Food Activism’s Libertarian Streak

Can political opposites come to the table…around food?
When it comes to food, many activists have a decidedly Libertarian bent. (Photo illustration: Courtney Neimann)
May 22, 2012· 3 MIN READ
Steve Holt is a regular contributor to TakePart. He writes about food for Edible Boston, Boston Magazine, The Boston Globe, and other publications.

Is the food movement Libertarian? Listen to many farmers and food activists talk, or read through the comments on many stories we post on our Facebook page, and it’d be easy to get that impression.

For instance, on a piece last week about farm-to-school programs, comments ranged from “keep government out of our food” to “end all subsidies!” to “next, they’re coming for your home-packed lunches.” Comments on a post about the debate over raw milk were equally Libertarian: the consensus, at least among Facebook commenters, appeared to favor Americans’ rights to consume what they want.

Libertarian sentiments run throughout the food movement, from criticism of federal subsidies that unfairly favor certain commodities over others, to bans on certain food, to a general distrust of the link between the federal government and large food producers. For organizations like Keep Food Legal, which fights food regulations and bans, this is good news.

“People on the left and right and in between have a variety of views on any number of issues,” says Baylen Linnekin, executive director of Keep Food Legal. “But when it comes to food, they tend to be united in the idea that it’s up to them and families for what they should be eating. A lot of people realize that the government and corporations are working hand in hand in keeping them from being free to make those choices.”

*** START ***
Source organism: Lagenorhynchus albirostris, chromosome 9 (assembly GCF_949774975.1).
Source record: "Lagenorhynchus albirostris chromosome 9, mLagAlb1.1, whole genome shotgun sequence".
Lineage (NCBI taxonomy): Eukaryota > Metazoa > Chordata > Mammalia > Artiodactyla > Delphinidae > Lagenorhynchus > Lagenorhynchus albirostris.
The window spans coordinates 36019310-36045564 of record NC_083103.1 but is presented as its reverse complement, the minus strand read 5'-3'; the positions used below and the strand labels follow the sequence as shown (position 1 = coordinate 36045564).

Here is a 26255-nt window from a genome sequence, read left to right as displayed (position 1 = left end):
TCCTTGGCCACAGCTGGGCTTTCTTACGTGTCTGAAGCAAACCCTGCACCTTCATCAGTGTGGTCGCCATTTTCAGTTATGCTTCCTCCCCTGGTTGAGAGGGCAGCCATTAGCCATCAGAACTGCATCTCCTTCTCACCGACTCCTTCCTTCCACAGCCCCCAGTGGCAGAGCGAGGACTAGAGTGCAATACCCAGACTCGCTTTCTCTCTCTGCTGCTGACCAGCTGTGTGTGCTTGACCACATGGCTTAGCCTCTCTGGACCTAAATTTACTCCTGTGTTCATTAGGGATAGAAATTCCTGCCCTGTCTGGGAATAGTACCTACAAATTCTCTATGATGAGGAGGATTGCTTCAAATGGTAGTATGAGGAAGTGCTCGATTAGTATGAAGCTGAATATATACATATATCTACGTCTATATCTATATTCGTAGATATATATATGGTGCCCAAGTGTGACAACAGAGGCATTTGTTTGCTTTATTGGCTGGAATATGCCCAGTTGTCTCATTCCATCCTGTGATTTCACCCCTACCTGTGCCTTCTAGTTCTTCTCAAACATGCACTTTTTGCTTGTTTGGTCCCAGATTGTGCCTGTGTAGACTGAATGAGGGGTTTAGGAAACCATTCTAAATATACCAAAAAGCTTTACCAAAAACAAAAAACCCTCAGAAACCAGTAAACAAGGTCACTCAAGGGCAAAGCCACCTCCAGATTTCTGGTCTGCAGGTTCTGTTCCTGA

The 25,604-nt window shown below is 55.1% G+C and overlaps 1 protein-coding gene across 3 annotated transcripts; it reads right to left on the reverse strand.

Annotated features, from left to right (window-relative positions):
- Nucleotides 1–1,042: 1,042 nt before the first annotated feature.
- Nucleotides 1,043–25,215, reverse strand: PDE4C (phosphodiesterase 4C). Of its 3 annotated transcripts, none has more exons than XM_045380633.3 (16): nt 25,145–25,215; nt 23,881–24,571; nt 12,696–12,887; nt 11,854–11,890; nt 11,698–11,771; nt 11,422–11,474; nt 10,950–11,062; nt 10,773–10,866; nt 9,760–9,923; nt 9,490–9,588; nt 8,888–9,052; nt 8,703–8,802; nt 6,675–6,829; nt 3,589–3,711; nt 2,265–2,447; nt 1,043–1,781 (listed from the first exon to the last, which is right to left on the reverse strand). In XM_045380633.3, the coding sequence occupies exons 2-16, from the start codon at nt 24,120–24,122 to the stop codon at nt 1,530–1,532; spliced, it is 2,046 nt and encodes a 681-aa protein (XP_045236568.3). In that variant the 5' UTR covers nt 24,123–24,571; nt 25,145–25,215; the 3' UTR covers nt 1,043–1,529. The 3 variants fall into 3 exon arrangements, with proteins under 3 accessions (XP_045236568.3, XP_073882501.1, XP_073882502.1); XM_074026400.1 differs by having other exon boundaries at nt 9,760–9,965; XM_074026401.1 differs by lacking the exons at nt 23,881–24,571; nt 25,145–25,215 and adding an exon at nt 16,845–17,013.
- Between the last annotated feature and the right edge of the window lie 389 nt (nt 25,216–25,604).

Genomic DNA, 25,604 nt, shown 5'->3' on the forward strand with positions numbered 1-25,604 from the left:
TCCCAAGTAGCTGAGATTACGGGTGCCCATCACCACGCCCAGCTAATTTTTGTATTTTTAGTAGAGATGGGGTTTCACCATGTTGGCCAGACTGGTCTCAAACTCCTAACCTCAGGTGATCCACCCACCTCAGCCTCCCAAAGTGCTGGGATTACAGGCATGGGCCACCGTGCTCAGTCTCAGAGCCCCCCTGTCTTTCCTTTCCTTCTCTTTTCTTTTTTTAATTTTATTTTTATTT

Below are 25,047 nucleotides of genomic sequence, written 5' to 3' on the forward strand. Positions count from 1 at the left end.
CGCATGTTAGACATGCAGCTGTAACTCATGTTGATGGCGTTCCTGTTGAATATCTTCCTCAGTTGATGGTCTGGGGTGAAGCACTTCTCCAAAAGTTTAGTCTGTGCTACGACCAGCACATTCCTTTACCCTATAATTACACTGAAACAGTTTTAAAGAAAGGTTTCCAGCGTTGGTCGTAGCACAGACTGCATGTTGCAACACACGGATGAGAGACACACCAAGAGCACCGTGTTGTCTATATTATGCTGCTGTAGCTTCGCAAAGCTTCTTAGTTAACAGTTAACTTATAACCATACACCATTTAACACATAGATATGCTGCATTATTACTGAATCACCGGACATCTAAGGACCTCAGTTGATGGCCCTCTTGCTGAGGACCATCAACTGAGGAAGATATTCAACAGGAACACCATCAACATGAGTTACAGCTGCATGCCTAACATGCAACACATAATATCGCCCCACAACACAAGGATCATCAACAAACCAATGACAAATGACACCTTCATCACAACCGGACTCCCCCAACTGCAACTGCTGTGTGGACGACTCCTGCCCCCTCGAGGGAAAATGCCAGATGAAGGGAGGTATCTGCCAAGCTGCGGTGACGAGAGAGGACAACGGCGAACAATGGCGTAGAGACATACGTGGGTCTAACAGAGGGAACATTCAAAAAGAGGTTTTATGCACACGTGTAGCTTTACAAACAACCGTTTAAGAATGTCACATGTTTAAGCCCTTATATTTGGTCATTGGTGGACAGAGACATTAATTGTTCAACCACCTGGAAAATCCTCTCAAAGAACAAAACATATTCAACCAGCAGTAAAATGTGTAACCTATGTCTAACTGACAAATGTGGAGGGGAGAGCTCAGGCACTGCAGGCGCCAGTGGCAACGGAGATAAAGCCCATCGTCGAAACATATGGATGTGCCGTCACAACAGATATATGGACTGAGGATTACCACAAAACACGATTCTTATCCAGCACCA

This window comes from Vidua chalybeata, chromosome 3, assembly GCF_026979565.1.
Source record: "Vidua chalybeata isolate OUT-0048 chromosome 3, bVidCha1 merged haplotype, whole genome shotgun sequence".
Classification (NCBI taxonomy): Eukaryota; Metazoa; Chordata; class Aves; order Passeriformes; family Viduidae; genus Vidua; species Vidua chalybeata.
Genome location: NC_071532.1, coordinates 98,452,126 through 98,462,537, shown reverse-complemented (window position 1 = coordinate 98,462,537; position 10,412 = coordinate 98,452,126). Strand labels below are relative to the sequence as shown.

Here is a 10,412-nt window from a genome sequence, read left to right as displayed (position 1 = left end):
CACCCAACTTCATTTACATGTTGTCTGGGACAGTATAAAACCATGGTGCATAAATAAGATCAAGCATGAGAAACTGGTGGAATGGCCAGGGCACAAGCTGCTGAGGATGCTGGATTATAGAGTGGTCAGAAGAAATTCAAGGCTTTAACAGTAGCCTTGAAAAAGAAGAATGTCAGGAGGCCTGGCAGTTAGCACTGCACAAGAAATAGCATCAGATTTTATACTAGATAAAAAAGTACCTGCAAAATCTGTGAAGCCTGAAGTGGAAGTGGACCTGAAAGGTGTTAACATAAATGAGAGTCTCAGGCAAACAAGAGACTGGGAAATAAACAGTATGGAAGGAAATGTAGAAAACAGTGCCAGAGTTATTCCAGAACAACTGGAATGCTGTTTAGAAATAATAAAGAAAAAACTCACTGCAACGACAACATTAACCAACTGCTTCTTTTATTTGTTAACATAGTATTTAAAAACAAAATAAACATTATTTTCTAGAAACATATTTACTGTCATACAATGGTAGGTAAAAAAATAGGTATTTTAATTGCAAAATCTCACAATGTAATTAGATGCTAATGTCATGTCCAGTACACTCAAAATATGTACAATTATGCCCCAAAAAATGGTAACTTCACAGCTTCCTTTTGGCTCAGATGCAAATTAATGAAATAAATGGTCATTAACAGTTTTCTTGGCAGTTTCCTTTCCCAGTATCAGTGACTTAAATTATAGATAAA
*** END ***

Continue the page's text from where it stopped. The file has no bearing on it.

Linnekin goes on to describe a libertarian (small “L”) movement—which in recent years has been fueled by the early Tea Party rallies and by popular figures like Ron Paul—that is definitely more concerned with food than it used to be.

In fact, Reason Magazine, a Libertarian publication, recently tapped Linnekin to write a weekly food column for its website, Linnekin has already interviewed Virginia farmer Joel Salatin, who was profiled in Food, Inc., about his own Libertarian practices, from farming successfully without federal subsidies to his views on food freedom.

Salatin, a self-described “Christian-conservative-libertarian-environmentalist-lunatic,” is not alone in his belief that too often, the powers that be—which form a “corporatocracy,” as some Libertarians call it—prevent Americans from eating what we want. Sit down with almost any farmer, and he or she will dish on how increased regulations and government intrusion has complicated efforts to grow and distribute foods that people want.

While most liberal food activists will agree up to that point, where many fall off the wagon is in determining where, exactly, government should step in to support small farmers, promote healthy food choices, prevent foodborne illnesses, make sure all Americans have enough good food to eat, and regulate industry. Liberals are more likely to favor the so-called “safety net” food programs—like SNAP and W.I.C—that help feed millions of low-income families.